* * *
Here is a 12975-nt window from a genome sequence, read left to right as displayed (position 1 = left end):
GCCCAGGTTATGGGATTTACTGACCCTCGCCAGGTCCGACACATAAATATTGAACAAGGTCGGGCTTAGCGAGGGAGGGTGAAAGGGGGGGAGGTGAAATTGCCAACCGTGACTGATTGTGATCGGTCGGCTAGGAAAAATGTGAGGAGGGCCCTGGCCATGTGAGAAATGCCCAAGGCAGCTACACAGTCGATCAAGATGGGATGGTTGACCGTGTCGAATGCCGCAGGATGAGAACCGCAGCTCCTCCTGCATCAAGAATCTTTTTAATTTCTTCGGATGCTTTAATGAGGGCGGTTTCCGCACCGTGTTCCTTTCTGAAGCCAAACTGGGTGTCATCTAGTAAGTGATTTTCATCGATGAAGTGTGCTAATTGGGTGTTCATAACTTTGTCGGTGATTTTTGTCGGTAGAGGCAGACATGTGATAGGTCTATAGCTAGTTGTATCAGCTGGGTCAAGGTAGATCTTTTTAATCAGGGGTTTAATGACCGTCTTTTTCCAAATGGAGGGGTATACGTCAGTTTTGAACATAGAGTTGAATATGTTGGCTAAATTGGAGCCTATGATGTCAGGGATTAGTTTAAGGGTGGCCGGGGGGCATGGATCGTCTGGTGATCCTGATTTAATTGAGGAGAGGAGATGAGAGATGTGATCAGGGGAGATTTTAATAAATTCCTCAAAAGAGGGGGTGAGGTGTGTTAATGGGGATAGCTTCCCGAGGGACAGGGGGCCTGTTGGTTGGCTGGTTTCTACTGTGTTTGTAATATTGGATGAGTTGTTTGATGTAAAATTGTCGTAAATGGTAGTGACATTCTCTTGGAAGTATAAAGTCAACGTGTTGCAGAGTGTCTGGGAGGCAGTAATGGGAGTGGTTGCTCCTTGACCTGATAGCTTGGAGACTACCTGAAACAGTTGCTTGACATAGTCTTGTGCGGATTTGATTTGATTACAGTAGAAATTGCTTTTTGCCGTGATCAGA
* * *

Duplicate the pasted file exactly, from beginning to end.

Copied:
Here is a 12975-nt window from a genome sequence, read left to right as displayed (position 1 = left end):
GCCCAGGTTATGGGATTTACTGACCCTCGCCAGGTCCGACACATAAATATTGAACAAGGTCGGGCTTAGCGAGGGAGGGTGAAAGGGGGGGAGGTGAAATTGCCAACCGTGACTGATTGTGATCGGTCGGCTAGGAAAAATGTGAGGAGGGCCCTGGCCATGTGAGAAATGCCCAAGGCAGCTACACAGTCGATCAAGATGGGATGGTTGACCGTGTCGAATGCCGCAGGATGAGAACCGCAGCTCCTCCTGCATCAAGAATCTTTTTAATTTCTTCGGATGCTTTAATGAGGGCGGTTTCCGCACCGTGTTCCTTTCTGAAGCCAAACTGGGTGTCATCTAGTAAGTGATTTTCATCGATGAAGTGTGCTAATTGGGTGTTCATAACTTTGTCGGTGATTTTTGTCGGTAGAGGCAGACATGTGATAGGTCTATAGCTAGTTGTATCAGCTGGGTCAAGGTAGATCTTTTTAATCAGGGGTTTAATGACCGTCTTTTTCCAAATGGAGGGGTATACGTCAGTTTTGAACATAGAGTTGAATATGTTGGCTAAATTGGAGCCTATGATGTCAGGGATTAGTTTAAGGGTGGCCGGGGGGCATGGATCGTCTGGTGATCCTGATTTAATTGAGGAGAGGAGATGAGAGATGTGATCAGGGGAGATTTTAATAAATTCCTCAAAAGAGGGGGTGAGGTGTGTTAATGGGGATAGCTTCCCGAGGGACAGGGGGCCTGTTGGTTGGCTGGTTTCTACTGTGTTTGTAATATTGGATGAGTTGTTTGATGTAAAATTGTCGTAAATGGTAGTGACATTCTCTTGGAAGTATAAAGTCAACGTGTTGCAGAGTGTCTGGGAGGCAGTAATGGGAGTGGTTGCTCCTTGACCTGATAGCTTGGAGACTACCTGAAACAGTTGCTTGACATAGTCTTGTGCGGATTTGATTTGATTACAGTAGAAATTGCTTTTTGCCGTGATCAGA